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Xiao Wu, Sam Payabvash, Charles C. Matouk, Michael H. Lev, Max Wintermark, Pina Sanelli, Dheeraj Gandhi, and Ajay Malhotra

OBJECTIVE

The utility of endovascular thrombectomy (EVT) in patients with acute ischemic stroke, large vessel occlusion (LVO), and low Alberta Stroke Program Early CT Scores (ASPECTS) remains uncertain. The objective of this study was to determine the health outcomes and cost-effectiveness of EVT versus medical management in patients with ASPECTS < 6.

METHODS

A decision-analytical study was performed with Markov modeling to estimate the lifetime quality-adjusted life-years (QALYs) and associated costs of EVT-treated patients compared to medical management. The study was performed over a lifetime horizon with a societal perspective in the US setting.

RESULTS

The incremental cost-effectiveness ratios were $412,411/QALY and $1,022,985/QALY for 55- and 65-year-old groups in the short-term model. EVT was the long-term cost-effective strategy in 96.16% of the iterations and resulted in differences in health benefit of 2.21 QALYs and 0.79 QALYs in the 55- and 65-year-old age groups, respectively, equivalent to 807 days and 288 days in perfect health. EVT remained the more cost-effective strategy when the probability of good outcome with EVT was above 16.8% or as long as the good outcome associated with the procedure was at least 1.6% higher in absolute value than that of medical management. EVT remained cost-effective even when its cost exceeded $100,000 (threshold was $108,036). Although the cost-effectiveness decreased with age, EVT was cost-effective for 75-year-old patients as well.

CONCLUSIONS

This study suggests that EVT is the more cost-effective approach compared to medical management in patients with ASPECTS < 6 in the long term (lifetime horizon), considering the poor outcomes and significant disability associated with nonreperfusion.

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Leif Østergaard, Fred H. Hochberg, James D. Rabinov, A. Gregory Sorensen, Michael Lev, Lyndon Kim, Robert M. Weisskoff, R. Gilberto Gonzalez, Carsten Gyldensted, and Bruce R. Rosen

Object. In this study the authors assessed the early changes in brain tumor physiology associated with glucocorticoid administration. Glucocorticoids have a dramatic effect on symptoms in patients with brain tumors over a time scale ranging from minutes to a few hours. Previous studies have indicated that glucocorticoids may act either by decreasing cerebral blood volume (CBV) or blood-tumor barrier (BTB) permeability and thereby the degree of vasogenic edema.

Methods. Using magnetic resonance (MR) imaging, the authors examined the acute changes in CBV, cerebral blood flow (CBF), and BTB permeability to gadolinium-diethylenetriamine pentaacetic acid after administration of dexamethasone in six patients with brain tumors. In patients with acute decreases in BTB permeability after dexamethasone administration, changes in the degree of edema were assessed using the apparent diffusion coefficient of water.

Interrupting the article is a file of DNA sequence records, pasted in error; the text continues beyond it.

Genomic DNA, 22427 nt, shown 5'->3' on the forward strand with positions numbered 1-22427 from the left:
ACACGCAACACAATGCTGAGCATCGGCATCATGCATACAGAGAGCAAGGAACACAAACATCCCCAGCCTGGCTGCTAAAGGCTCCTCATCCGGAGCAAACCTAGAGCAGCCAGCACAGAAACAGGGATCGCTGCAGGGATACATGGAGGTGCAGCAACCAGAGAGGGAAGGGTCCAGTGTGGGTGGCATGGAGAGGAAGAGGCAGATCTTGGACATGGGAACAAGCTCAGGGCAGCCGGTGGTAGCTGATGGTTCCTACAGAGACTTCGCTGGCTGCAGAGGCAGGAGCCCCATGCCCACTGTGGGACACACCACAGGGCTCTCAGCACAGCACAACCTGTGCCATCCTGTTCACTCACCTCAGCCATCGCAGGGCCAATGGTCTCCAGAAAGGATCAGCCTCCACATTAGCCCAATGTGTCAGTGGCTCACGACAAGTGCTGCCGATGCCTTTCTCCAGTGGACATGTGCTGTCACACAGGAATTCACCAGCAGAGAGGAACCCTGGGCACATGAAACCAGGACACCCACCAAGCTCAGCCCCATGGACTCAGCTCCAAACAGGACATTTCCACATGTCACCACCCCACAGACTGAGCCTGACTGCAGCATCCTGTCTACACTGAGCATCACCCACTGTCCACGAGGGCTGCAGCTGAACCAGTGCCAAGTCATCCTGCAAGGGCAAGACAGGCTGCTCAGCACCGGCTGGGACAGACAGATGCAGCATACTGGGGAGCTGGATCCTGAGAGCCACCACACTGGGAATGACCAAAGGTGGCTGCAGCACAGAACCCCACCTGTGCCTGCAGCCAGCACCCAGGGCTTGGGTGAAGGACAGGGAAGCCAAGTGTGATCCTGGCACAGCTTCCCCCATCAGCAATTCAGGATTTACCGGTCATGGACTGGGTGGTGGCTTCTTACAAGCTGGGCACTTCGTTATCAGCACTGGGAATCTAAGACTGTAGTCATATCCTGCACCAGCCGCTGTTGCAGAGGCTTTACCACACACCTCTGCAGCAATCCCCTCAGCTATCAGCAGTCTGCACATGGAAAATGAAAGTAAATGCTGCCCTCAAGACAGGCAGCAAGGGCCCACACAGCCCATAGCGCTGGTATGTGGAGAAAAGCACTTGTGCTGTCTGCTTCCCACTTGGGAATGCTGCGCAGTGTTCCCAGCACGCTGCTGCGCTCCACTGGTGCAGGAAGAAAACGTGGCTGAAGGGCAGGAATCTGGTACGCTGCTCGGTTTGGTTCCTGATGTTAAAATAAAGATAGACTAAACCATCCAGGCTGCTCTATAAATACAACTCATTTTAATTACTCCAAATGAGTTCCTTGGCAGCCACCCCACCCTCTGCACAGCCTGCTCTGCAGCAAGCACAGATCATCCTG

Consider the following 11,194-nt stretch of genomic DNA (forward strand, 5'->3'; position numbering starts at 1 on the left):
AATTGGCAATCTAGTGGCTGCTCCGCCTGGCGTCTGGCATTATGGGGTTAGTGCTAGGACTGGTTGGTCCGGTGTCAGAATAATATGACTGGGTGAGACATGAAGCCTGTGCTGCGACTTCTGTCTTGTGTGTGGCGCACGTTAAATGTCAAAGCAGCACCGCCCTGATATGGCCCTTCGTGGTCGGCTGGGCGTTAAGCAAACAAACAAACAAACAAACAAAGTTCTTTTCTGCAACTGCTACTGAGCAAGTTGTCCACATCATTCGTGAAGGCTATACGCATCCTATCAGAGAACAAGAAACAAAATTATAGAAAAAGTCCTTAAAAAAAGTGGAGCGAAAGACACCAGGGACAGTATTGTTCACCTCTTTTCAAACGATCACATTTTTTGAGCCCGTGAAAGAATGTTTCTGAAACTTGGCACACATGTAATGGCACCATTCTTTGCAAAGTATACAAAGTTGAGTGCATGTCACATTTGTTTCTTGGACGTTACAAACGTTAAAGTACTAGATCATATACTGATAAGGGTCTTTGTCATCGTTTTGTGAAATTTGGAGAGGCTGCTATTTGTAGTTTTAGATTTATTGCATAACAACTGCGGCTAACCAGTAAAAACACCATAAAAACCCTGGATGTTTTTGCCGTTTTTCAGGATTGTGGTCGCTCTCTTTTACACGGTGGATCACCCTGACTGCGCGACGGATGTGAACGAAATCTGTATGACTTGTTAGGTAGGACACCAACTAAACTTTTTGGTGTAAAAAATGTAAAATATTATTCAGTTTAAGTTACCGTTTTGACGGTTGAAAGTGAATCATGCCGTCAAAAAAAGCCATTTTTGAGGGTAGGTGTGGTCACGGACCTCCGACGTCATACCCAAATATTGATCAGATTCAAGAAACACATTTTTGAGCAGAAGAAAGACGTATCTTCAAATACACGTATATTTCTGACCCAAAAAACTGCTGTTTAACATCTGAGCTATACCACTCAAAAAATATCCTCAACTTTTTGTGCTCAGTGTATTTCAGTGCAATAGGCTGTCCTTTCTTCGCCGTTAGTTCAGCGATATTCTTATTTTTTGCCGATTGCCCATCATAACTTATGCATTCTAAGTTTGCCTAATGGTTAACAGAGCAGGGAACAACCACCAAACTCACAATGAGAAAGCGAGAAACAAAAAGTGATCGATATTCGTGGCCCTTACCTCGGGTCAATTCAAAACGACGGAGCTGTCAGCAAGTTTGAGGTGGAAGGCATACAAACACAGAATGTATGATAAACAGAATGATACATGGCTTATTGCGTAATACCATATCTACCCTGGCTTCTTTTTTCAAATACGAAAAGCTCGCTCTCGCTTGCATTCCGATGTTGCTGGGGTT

Conclusions. Dexamethasone was found to cause a dramatic decrease in BTB permeability and regional CBV but no significant changes in CBF or the degree of edema. The authors found that MR imaging provides a powerful tool for investigating the pathophysiological changes associated with the clinical effects of glucocorticoids.

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Markus M. Fitzek, Allan F. Thornton, James D. Rabinov, Michael H. Lev, Francisco S. Pardo, John E. Munzenrider, Paul Okunieff, Marc Bussière, Ilana Braun, Fred H. Hochberg, E. Tessa Hedley-Whyte, Norbert J. Liebsch, and Griffith R. Harsh IV

Object. After conventional doses of 55 to 65 Gy of fractionated irradiation, glioblastoma multiforme (GBM) usually recurs at its original location. This institutional phase II study was designed to assess whether dose escalation to 90 cobalt gray equivalent (CGE) with conformal protons and photons in accelerated fractionation would improve local tumor control and patient survival.

Methods. Twenty-three patients were enrolled in this study. Eligibility criteria included age between 18 and 70 years, Karnofsky Performance Scale score of greater than or equal to 70, residual tumor volume of less than 60 ml, and a supratentorial, unilateral tumor.

Actuarial survival rates at 2 and 3 years were 34% and 18%, respectively. The median survival time was 20 months, with four patients alive 22 to 60 months postdiagnosis. Analysis by Radiation Therapy Oncology Group prognostic criteria or Medical Research Council indices showed a 5- to 11-month increase in median survival time over those of comparable conventionally treated patients. All patients developed new areas of gadolinium enhancement during the follow-up period. Histological examination of tissues obtained at biopsy, resection, or autopsy was conducted in 15 of 23 patients. Radiation necrosis only was demonstrated in seven patients, and their survival was significantly longer than that of patients with recurrent tumor (p = 0.01). Tumor regrowth occurred most commonly in areas that received doses of 60 to 70 CGE or less; recurrent tumor was found in only one case in the 90-CGE volume.

Conclusions. A dose of 90 CGE in accelerated fractionation prevented central recurrence in almost all cases. The median survival time was extended to 20 months, likely as a result of central control. Tumors will usually recur in areas immediately peripheral to this 90-CGE volume, but attempts to extend local control by enlarging the central volume are likely to be limited by difficulties with radiation necrosis.